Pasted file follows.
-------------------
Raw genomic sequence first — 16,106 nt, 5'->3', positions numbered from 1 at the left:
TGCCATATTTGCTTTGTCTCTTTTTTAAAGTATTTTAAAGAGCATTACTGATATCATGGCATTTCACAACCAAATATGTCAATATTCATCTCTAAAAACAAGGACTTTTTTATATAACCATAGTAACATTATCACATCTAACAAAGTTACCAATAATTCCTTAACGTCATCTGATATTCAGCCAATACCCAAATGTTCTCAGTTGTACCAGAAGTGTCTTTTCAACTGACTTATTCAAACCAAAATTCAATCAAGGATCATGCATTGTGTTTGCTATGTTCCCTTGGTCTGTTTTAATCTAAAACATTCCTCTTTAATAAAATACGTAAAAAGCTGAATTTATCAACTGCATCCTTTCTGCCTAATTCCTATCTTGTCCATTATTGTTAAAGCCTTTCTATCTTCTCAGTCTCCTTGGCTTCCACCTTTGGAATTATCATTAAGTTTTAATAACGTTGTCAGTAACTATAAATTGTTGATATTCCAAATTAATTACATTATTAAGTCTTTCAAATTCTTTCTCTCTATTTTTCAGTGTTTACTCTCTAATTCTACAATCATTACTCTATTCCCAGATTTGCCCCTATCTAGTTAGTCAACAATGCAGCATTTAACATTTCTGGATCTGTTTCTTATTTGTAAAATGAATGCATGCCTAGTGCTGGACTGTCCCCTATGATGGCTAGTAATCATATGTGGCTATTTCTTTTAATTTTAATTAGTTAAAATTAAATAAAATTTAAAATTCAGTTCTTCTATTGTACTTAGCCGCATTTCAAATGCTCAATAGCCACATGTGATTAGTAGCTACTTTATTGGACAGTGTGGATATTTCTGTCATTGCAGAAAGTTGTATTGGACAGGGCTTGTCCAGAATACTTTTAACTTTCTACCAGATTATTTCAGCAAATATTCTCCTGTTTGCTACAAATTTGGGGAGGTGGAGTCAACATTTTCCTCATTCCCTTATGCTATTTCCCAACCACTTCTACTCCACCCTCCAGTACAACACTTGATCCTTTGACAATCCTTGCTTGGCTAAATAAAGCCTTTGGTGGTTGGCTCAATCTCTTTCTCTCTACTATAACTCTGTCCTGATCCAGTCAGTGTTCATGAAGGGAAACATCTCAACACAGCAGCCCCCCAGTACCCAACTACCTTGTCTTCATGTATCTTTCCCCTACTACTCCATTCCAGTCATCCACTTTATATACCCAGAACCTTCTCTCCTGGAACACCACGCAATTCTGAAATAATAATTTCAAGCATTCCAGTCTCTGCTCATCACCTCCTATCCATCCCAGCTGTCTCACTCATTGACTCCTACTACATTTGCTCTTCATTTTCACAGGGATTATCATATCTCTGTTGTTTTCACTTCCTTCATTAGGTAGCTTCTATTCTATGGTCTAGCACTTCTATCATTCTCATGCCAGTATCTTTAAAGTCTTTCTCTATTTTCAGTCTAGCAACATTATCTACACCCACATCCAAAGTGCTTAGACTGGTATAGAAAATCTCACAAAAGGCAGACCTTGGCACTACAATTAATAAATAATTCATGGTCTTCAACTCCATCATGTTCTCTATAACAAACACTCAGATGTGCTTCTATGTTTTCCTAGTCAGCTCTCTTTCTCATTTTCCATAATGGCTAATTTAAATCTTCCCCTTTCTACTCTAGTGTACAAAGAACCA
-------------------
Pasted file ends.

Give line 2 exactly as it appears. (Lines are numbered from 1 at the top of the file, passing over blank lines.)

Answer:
TGCCATATTTGCTTTGTCTCTTTTTTAAAGTATTTTAAAGAGCATTACTGATATCATGGCATTTCACAACCAAATATGTCAATATTCATCTCTAAAAACAAGGACTTTTTTATATAACCATAGTAACATTATCACATCTAACAAAGTTACCAATAATTCCTTAACGTCATCTGATATTCAGCCAATACCCAAATGTTCTCAGTTGTACCAGAAGTGTCTTTTCAACTGACTTATTCAAACCAAAATTCAATCAAGGATCATGCATTGTGTTTGCTATGTTCCCTTGGTCTGTTTTAATCTAAAACATTCCTCTTTAATAAAATACGTAAAAAGCTGAATTTATCAACTGCATCCTTTCTGCCTAATTCCTATCTTGTCCATTATTGTTAAAGCCTTTCTATCTTCTCAGTCTCCTTGGCTTCCACCTTTGGAATTATCATTAAGTTTTAATAACGTTGTCAGTAACTATAAATTGTTGATATTCCAAATTAATTACATTATTAAGTCTTTCAAATTCTTTCTCTCTATTTTTCAGTGTTTACTCTCTAATTCTACAATCATTACTCTATTCCCAGATTTGCCCCTATCTAGTTAGTCAACAATGCAGCATTTAACATTTCTGGATCTGTTTCTTATTTGTAAAATGAATGCATGCCTAGTGCTGGACTGTCCCCTATGATGGCTAGTAATCATATGTGGCTATTTCTTTTAATTTTAATTAGTTAAAATTAAATAAAATTTAAAATTCAGTTCTTCTATTGTACTTAGCCGCATTTCAAATGCTCAATAGCCACATGTGATTAGTAGCTACTTTATTGGACAGTGTGGATATTTCTGTCATTGCAGAAAGTTGTATTGGACAGGGCTTGTCCAGAATACTTTTAACTTTCTACCAGATTATTTCAGCAAATATTCTCCTGTTTGCTACAAATTTGGGGAGGTGGAGTCAACATTTTCCTCATTCCCTTATGCTATTTCCCAACCACTTCTACTCCACCCTCCAGTACAACACTTGATCCTTTGACAATCCTTGCTTGGCTAAATAAAGCCTTTGGTGGTTGGCTCAATCTCTTTCTCTCTACTATAACTCTGTCCTGATCCAGTCAGTGTTCATGAAGGGAAACATCTCAACACAGCAGCCCCCCAGTACCCAACTACCTTGTCTTCATGTATCTTTCCCCTACTACTCCATTCCAGTCATCCACTTTATATACCCAGAACCTTCTCTCCTGGAACACCACGCAATTCTGAAATAATAATTTCAAGCATTCCAGTCTCTGCTCATCACCTCCTATCCATCCCAGCTGTCTCACTCATTGACTCCTACTACATTTGCTCTTCATTTTCACAGGGATTATCATATCTCTGTTGTTTTCACTTCCTTCATTAGGTAGCTTCTATTCTATGGTCTAGCACTTCTATCATTCTCATGCCAGTATCTTTAAAGTCTTTCTCTATTTTCAGTCTAGCAACATTATCTACACCCACATCCAAAGTGCTTAGACTGGTATAGAAAATCTCACAAAAGGCAGACCTTGGCACTACAATTAATAAATAATTCATGGTCTTCAACTCCATCATGTTCTCTATAACAAACACTCAGATGTGCTTCTATGTTTTCCTAGTCAGCTCTCTTTCTCATTTTCCATAATGGCTAATTTAAATCTTCCCCTTTCTACTCTAGTGTACAAAGAACCA